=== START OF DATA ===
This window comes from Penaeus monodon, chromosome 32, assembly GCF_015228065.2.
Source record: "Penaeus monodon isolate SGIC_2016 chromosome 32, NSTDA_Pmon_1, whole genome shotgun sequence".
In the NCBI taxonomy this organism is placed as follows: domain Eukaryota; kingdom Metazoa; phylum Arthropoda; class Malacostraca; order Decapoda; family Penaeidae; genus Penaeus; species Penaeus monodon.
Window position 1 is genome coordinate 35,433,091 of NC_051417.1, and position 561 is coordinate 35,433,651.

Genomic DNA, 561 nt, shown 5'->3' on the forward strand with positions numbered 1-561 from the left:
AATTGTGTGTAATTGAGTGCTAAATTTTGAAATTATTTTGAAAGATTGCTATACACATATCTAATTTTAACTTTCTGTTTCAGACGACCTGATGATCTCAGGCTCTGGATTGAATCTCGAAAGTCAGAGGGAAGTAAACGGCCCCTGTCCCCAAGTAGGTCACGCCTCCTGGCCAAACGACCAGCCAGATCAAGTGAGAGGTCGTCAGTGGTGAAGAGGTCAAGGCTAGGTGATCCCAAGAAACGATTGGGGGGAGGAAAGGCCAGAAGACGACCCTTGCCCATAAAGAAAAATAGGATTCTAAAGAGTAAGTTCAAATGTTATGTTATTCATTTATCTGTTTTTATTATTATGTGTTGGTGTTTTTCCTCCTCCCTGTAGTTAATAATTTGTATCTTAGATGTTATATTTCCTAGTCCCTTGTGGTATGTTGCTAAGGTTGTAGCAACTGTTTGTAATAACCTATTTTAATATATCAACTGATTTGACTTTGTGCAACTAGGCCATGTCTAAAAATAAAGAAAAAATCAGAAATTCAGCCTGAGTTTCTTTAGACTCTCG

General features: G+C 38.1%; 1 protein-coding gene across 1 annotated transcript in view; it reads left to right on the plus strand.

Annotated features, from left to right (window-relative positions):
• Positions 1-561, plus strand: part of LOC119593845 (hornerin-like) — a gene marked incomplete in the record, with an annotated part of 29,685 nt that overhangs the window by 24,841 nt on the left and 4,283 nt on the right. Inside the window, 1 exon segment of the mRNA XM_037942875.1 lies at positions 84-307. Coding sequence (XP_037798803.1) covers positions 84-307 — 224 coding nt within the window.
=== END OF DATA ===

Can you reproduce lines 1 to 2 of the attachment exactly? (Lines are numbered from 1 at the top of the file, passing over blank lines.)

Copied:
This window comes from Penaeus monodon, chromosome 32, assembly GCF_015228065.2.
Source record: "Penaeus monodon isolate SGIC_2016 chromosome 32, NSTDA_Pmon_1, whole genome shotgun sequence".